There was a time not so long ago that the Calgary Flames were considered true Stanley Cup contenders. A Finals appearance in 2004 seemed like the start of a run that would keep the Flames at or near the top of the standings for years to come. They had one of the game's premier offensive forwards in Jarome Iginla, a tough, stalwart defenseman in Dion Phaneuf, and a game-changing goaltender in Mikka Kiprusoff.
Unfortunately, the Flames had a Sutter running the show, and a series of bad moves and questionable signings has left the team on the outside of the playoff picture for 2 years running. In a division without a strong team besides Vancouver, the Flames were unable to make up ground in a very competitive Western Conference, and the outlook for the team this year is mixed.
Will the Flames burn bright this season, or just flicker out once again? Follow the jump as we take a look at Calgary.
The Flames struggled early last season, compiling a .500 record in October before falling in the standings. In November and December, the Flames only won 11 games (compare that to the 11 games the Wings won in November alone), and that put them in a hole that they were not able to climb out of, despite a strong push at the end of the season. The late season surge has given fans some reason for optimism heading into the season, but another slow start could mean they once again miss the playoffs.
Arrivals: Lee Stempniak, Chris Butler, Paul Byron, Pierre-Luc Letourneau-Leblond
Departures: Robyn Regehr, Ales Kotalik, Adam Pardy, Steve Staios, Tim Erixon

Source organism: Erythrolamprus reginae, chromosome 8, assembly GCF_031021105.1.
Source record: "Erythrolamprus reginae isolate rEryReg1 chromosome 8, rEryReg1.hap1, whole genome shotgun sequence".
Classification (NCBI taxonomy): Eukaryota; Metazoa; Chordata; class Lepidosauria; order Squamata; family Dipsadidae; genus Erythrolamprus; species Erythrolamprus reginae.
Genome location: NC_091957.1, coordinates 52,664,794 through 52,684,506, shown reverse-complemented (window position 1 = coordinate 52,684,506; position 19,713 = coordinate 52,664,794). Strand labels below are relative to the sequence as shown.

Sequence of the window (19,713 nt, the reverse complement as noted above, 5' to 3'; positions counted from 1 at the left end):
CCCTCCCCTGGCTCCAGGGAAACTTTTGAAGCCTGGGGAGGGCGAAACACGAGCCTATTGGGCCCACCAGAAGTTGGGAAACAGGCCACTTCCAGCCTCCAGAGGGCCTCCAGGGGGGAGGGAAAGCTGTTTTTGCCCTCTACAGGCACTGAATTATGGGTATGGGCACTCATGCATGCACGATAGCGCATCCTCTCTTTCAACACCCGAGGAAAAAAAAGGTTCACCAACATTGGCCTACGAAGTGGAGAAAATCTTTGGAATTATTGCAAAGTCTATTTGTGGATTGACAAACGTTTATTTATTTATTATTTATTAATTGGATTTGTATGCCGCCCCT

Pertinent Stats in 2010-11
Points: 94 (17th NHL, 10th West)
Goals For: 241 (8th NHL)
Goals Against: 237 (20th NHL)
Power Play: 19.5% (8th NHL)
Penalty Kill: 81.2% (21st NHL)
Offense: It's no secret that the Flames are led offensively by Jarome Iginla, and that will not change heading into 2011-12. The former Rocket Richard Trophy winner had a very slow start to the season last year, only scoring 2 goals in his first 15 games, a big reason why the Flames struggled out of the gate. However, he was scorching hot the rest of the year, finishing with 43 goals and leading the team in scoring. He played on a line with Alex Tanguay, who finished second on the team with an impressive 69 total points. It remains to be seen who their full-time center will be (a common theme in Flames' previews for the last few years, I imagine), but Iginla remains one of the best power forwards in the game today.
However, there is offensive talent behind Iginla, and it gives the Flames a reason for hope. Rene Bourque tied a career-high with 27 goals as he took a major step forward in his development. Curtis Glencross also established a new career best in goals when he scored 24. Glencross is a double-threat, with the ability to score on the power play and shorthanded. David Moss had 17 goals on the season despite missing 24 games due to injury, and a healthy season out of him could give the Flames multiple scoring lines. Should Olli Jokinen ever concentrate on the game and not on those flying waffles in the arena, he might be able to regain the scoring form that made him such a prized acquisition from Florida.
Overall, this is a deep team offensively, and they didn't lose any major contributors this off-season, so look for the Flames to score a lot of goals again this year.
Defense: Mike Peca's favourite defenseman of all time has had a rough start to his career in Calgary, but fans are still hopeful that Jay Bouwmeester will live up to the big contract they gave him when they acquired him from Florida. In 2 years with the Flames, JayBo has scored a grand total of 7 goals (or, 1 less than Mark Giordano and Anton Babchuk each had last season), and he has yet to prove that the promise he had in Florida was legitimate. It was thought that Bouwmeeseter's presence would allow the Flames to not feel the absence of Phaneuf, but that has not happened quite yet.